Problems like risk shift and group think are dangerous to teams. So are weak leaders. Learn how to get ahead of problems before they hurt teamwork.
- Now, research into teams has identified two related problems called risky shift and groupthink. Risky shift is the tendency for teams to choose more risky plans than individuals would have chosen. Groupthink is where teams start to all think alike and nobody questions the plan until afterwards. Let's have a quick look at why these happen and whether they matter and what can be done if they do. First, risky shift. I think it's fairly obvious why a team would tend to make more risky decisions.
Since nobody has individual accountability if the risk doesn't pan out. Also, the more cautious ones will probably be quieter and therefore have less of a say. Does it matter? Well, yes! Taking undue risks can have really bad consequences so we must make sure that decisions are made properly and not by a gung ho group. Always make sure that someone's name is on every decision. Then there's groupthink. Where the team all starts to think the same way.
Ask yourself, in your company or organization, do you have a way of thinking that people maybe don't have when they first join but which becomes the way you work almost without you realizing? Coupled with this is the tendency for people to keep quiet about possible problems because they don't want to appear negative or different. It's often the quiet ones who are the thinkers. But it's only afterwards that someone will say "Actually I was a bit worried about that." When you say "Why didn't you say anything?" They say, "You didn't ask." Annoying. But actually, why didn't you ask? Maybe you should have a system where before you take action on something important and risky you ask the quiet thinker types "Can you see any snags with this plan, Lauren?".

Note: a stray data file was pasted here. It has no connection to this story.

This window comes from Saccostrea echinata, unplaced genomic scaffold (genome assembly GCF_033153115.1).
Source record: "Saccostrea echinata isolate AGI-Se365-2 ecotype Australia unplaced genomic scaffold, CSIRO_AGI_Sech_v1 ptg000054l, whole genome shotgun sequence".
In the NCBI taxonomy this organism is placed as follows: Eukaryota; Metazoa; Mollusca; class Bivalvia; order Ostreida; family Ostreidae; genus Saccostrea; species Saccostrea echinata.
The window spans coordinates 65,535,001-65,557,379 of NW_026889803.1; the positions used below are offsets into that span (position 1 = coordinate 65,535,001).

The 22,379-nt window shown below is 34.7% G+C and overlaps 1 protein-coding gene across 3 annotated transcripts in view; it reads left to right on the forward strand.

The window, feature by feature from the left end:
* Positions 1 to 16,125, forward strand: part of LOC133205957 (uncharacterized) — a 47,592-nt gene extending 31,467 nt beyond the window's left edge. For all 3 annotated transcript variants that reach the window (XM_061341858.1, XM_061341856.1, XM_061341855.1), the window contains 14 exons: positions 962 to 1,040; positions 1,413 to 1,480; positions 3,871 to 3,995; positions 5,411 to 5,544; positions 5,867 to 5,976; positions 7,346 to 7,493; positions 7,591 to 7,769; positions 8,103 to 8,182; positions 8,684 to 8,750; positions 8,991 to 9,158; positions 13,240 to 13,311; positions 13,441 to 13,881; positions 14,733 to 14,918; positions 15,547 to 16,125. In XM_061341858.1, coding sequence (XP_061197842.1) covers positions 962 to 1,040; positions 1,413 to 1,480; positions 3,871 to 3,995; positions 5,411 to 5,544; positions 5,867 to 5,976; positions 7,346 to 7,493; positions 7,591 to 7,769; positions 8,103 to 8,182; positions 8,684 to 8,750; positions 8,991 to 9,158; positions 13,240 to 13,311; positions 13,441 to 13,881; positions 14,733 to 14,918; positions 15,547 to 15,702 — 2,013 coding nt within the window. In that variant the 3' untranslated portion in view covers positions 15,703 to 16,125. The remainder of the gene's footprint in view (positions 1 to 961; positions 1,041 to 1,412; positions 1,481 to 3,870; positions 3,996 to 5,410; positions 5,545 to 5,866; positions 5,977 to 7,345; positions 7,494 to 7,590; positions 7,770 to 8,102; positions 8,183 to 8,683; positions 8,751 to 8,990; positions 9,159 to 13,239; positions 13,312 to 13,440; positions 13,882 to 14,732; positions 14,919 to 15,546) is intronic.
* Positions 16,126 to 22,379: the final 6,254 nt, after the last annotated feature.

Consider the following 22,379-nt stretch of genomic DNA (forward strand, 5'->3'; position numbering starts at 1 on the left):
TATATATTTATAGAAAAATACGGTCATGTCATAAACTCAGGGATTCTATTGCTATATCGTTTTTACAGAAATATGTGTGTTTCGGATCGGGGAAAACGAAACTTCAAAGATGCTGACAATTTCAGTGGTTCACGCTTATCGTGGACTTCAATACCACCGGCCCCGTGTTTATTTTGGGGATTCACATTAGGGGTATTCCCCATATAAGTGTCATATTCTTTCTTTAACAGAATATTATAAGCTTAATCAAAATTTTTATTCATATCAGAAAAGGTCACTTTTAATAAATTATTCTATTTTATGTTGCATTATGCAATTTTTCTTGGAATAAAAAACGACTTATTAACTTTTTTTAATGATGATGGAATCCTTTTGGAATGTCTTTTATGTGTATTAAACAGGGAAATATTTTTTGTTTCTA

Then, give them a chance to be heard. I mentioned earlier that Edward de Bono a has variant of this where he suggests that people take it in turns to be the negative one. He calls it wearing the black hat. The black hat wearer of the day has permission to be negative. It's okay it's their job. Someone always has to be wearing the imaginary black hat. The final thought about this, what if you have a weak leader who isn't doing this? As a good team player, what should you do? I think the answer is that anybody can suggest that someone wears the black hat.
Anybody can ask, "Hey Lauren, you're good at spotting the flaws in the plans. Can you see any risk points in this one?". Or even that we go around everyone and each person has a chance to talk about the possible benefits and the possible risks of the plan. Something like that so that nobody gets picked on but you do get to hear from that quiet person. What's your team like at spotting the flaws in plans? Does your team become too confident and risk taking? Who in your team is good at spotting potential problems? Could you imagine asking them what they think of the plan? I think that would be an easy thing to do and it could really make a difference.
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- Getting the job done
- Dividing up the work
- Cultivating communication
- Handling conflict
- Delivering reliably
- Playing more than one role
- Using your strengths and dealing with your weaknesses